Although the extent to which these policies can fully eliminate confusion is not yet known, there is evidence that some of them do improve consumers’ choices. Several studies surveyed in this article demonstrate that customized information about out-of-pocket costs and other features of different plans helped consumers choose more cost-effective options (e.g., Kling et al., 2012; Bhargava et al., 2017). Ericson and Starc (2016) showed that the policy change that standardized cost-sharing parameters of plans across insurers and changed the presentation of information to consumers in the Massachusetts Health Insurance Exchange improved choices of health insurance plans, as consumers put more weight on cost-sharing properties of alternative plans post-policy. However, Abaluck and Gruber (2016b) showed that in their setting with employer-provided health insurance in school districts in Oregon, policy interventions such as promotion of active choice and the introduction of decision support software did little to improve consumers’ choices, largely because consumers did not follow the recommendations. However, reducing the number of options in consumers’ choice sets led to welfare improvement. The improvement happened not because the policy reduced choice overload, but because in their setting larger choice sets included more poorly designed plans.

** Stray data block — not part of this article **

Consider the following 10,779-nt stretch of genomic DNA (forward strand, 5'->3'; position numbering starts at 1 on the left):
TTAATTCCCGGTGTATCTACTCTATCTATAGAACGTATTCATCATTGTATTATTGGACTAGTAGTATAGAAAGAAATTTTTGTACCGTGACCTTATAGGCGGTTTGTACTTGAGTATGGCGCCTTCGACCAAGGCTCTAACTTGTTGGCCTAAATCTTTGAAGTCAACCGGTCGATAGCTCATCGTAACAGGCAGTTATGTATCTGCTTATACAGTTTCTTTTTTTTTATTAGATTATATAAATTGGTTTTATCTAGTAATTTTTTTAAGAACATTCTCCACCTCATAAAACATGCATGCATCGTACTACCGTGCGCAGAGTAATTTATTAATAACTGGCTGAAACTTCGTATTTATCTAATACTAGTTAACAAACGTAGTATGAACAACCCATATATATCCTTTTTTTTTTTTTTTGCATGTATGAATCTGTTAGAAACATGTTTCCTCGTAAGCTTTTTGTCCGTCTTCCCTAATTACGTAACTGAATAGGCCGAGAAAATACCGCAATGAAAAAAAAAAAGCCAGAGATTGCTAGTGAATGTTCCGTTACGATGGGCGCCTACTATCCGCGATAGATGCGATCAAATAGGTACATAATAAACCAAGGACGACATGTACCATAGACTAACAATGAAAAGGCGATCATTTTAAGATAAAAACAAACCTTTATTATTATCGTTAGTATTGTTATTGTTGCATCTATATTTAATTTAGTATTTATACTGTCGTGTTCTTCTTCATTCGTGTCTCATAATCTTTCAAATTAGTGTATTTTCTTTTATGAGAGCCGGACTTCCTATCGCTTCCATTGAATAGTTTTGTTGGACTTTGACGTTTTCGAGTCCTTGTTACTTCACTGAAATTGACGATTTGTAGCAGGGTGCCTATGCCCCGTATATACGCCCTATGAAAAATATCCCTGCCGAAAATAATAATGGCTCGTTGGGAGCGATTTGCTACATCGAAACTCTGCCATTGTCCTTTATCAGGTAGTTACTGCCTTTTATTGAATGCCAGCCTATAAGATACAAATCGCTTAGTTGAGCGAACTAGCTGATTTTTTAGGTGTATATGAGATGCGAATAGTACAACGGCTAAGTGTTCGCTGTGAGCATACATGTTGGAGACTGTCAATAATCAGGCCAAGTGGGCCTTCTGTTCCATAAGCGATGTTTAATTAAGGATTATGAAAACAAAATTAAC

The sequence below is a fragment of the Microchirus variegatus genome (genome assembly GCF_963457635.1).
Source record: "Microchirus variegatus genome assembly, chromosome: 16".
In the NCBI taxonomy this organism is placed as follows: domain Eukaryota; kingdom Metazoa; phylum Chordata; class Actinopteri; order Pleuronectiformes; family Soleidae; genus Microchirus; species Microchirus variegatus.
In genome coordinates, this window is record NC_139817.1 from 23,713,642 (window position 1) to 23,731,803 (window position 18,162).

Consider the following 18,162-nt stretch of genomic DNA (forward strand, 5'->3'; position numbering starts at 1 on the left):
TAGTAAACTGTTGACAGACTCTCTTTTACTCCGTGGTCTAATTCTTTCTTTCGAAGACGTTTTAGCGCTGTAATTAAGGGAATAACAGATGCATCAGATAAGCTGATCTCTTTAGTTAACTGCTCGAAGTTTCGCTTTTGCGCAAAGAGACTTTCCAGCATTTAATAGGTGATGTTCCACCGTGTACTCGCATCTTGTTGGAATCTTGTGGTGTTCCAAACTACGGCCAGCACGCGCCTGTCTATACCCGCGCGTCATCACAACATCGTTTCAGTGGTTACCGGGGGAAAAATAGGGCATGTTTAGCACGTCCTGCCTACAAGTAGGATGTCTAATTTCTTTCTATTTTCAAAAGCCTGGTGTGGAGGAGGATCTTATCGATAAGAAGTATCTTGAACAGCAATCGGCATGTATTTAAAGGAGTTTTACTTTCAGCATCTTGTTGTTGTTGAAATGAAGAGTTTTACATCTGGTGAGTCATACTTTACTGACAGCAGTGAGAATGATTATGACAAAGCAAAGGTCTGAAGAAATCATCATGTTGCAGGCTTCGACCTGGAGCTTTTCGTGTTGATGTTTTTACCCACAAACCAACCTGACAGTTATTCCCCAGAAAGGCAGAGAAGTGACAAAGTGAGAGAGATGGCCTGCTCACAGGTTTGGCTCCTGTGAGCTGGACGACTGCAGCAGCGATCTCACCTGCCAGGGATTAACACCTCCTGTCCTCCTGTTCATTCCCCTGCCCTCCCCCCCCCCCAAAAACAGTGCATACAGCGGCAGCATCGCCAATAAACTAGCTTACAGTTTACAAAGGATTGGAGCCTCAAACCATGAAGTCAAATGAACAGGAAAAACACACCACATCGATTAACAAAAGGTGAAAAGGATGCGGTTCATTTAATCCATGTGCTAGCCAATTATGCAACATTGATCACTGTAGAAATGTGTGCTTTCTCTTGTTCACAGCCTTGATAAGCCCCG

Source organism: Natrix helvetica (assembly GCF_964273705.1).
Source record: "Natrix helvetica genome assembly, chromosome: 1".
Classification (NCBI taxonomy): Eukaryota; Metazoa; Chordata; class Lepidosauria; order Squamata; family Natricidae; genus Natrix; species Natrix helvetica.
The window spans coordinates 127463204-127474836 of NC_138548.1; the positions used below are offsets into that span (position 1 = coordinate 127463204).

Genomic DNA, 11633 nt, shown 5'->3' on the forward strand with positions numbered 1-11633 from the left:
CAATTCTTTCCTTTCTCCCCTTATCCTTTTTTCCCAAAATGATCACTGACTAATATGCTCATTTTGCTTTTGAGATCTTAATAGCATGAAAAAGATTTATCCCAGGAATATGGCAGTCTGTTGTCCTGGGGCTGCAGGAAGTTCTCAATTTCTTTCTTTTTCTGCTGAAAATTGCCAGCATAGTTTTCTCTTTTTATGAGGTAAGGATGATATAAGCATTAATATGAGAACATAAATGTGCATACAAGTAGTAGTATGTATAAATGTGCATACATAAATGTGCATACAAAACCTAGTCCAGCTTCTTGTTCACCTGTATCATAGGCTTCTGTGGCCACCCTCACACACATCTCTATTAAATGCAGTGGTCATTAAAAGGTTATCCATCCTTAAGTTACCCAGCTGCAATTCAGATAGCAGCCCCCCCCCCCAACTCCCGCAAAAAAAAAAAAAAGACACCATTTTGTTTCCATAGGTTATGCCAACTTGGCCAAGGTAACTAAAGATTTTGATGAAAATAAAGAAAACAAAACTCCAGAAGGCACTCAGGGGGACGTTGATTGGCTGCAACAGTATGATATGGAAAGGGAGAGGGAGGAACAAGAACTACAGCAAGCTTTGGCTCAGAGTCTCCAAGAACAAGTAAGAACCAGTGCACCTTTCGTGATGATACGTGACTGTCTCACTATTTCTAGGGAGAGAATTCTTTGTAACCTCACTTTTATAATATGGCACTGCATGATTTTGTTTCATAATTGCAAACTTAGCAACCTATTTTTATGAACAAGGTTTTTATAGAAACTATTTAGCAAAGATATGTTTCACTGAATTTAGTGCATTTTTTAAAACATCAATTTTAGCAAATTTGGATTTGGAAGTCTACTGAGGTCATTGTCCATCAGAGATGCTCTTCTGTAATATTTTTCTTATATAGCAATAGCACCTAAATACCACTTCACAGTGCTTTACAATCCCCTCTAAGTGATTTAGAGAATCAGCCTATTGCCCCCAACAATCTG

While the potential of confusion-reducing policies to increase consumers’ welfare by improving matching between plans’ characteristics and consumers’ preferences and needs is clear, several studies reviewed in this article cautioned that such policies can also exacerbate adverse selection as sorting of consumers into plans with different generosity based on risk improves. The evidence to date about the net welfare effects of policies reducing confusion is mixed. For example, Handel (2013), Handel, Kolstad, and Spinnewijn (in press), and Ketcham, Kuminoff, and Powers (2016) found that policies that eliminated consumers’ inertia would reduce welfare due to increased adverse selection, while Polyakova (2016) showed that such policies could decrease adverse selection and improve welfare in the Medicare Part D setting. The potential of confusion-reducing policies to exacerbate adverse selection suggests that these policies may have to be implemented as part of the mix with risk-adjustment policies (Handel et al., in press).